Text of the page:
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THE SIGNIFICANCE OF GRANDMOTHERS IN ASIAN ELEPHANT FAMILIES

A fascinating study has further confirmed the importance of multigenerational family structures among Asian elephants. Research has now evidenced that calves born into an environment where they have a grandmother are much more likely to survive and grow into adulthood. Not only this, but having grandmothers nearby also tends to mean shorter intervals between pregnancies for mothers, resulting in more regular breeding cycles and more calves being born.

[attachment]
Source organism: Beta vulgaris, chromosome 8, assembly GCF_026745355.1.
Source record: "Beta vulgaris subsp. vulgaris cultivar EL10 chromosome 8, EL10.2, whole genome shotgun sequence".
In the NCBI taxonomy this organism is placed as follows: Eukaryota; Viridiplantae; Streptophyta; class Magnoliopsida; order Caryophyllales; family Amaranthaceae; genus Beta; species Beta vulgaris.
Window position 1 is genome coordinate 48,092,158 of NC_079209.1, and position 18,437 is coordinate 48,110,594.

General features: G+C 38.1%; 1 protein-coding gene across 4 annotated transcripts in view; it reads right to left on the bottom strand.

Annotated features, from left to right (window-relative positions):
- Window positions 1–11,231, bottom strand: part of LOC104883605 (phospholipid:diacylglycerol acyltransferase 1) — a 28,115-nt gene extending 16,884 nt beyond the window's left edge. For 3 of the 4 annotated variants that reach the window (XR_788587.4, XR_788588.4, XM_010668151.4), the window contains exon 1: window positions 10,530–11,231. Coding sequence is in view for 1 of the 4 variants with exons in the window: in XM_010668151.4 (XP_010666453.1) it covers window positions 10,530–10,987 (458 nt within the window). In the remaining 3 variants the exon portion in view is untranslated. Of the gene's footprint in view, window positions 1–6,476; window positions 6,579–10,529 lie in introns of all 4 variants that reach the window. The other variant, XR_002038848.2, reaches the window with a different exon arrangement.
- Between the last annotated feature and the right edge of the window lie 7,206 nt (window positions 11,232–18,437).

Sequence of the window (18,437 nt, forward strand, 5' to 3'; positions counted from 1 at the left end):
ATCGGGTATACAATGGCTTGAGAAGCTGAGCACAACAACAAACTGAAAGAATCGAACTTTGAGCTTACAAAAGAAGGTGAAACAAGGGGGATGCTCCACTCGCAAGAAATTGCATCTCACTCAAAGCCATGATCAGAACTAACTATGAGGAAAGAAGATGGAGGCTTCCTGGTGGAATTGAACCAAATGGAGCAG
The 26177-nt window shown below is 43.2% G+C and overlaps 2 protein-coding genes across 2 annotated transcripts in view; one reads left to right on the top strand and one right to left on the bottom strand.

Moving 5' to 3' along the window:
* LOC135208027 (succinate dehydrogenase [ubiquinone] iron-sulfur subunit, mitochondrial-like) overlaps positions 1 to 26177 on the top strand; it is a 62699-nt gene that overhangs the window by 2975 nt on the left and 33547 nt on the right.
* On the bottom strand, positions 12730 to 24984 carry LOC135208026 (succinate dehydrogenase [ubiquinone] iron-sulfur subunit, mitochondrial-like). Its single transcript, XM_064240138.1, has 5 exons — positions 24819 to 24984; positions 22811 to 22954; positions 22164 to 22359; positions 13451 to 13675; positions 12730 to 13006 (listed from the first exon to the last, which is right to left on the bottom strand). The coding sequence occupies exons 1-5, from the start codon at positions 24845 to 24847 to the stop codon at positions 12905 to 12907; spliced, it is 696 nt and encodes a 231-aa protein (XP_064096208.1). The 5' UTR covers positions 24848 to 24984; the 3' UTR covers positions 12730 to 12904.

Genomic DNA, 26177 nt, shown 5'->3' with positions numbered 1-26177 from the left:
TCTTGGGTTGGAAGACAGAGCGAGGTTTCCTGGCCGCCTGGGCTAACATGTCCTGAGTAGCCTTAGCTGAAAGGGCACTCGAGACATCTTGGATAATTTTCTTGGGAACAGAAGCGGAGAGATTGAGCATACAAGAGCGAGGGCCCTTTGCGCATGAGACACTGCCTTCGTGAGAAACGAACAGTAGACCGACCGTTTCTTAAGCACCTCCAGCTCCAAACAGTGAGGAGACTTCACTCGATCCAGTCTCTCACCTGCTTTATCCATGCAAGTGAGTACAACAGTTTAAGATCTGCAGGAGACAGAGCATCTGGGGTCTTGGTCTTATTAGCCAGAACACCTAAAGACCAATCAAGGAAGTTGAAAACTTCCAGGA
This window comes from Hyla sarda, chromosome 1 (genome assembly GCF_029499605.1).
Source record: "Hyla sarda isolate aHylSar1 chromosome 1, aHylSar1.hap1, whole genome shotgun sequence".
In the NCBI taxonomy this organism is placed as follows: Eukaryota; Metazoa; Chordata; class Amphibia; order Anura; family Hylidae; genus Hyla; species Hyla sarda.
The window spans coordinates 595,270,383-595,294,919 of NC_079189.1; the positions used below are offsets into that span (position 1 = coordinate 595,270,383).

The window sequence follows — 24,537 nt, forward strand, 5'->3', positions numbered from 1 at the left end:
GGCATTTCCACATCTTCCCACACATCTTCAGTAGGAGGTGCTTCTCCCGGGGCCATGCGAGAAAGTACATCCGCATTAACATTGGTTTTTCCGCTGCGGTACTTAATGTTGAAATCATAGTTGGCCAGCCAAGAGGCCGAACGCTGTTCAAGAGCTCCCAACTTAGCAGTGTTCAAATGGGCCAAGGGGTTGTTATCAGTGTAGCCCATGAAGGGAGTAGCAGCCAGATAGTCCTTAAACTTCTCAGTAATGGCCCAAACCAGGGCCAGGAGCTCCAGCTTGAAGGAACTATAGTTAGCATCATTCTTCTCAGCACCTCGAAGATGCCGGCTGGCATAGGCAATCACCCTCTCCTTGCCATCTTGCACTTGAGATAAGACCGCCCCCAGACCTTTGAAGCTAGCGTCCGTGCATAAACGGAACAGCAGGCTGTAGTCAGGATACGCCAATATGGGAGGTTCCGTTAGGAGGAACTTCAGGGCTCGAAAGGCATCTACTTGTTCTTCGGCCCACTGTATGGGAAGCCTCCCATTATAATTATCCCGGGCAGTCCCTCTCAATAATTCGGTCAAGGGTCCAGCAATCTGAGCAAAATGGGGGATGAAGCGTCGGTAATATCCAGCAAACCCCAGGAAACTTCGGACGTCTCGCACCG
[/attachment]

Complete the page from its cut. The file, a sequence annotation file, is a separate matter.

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"Using a multigenerational demographic dataset on semi-captive elephants in Myanmar, we found that grandcalves from young mothers (<20 years) had 8 times lower mortality risk if the grandmother resided with her grandcalf compared to grandmothers residing elsewhere. Resident grandmothers also decreased their daughters’ inter-birth intervals by one year."

You can read the journal here and the article in Science Daily here.


This new information underlines the vast intelligence of elephants and the complexity and importance of their family and herd structures which directly impact their behaviours; even when it comes to procreation and raising calves.

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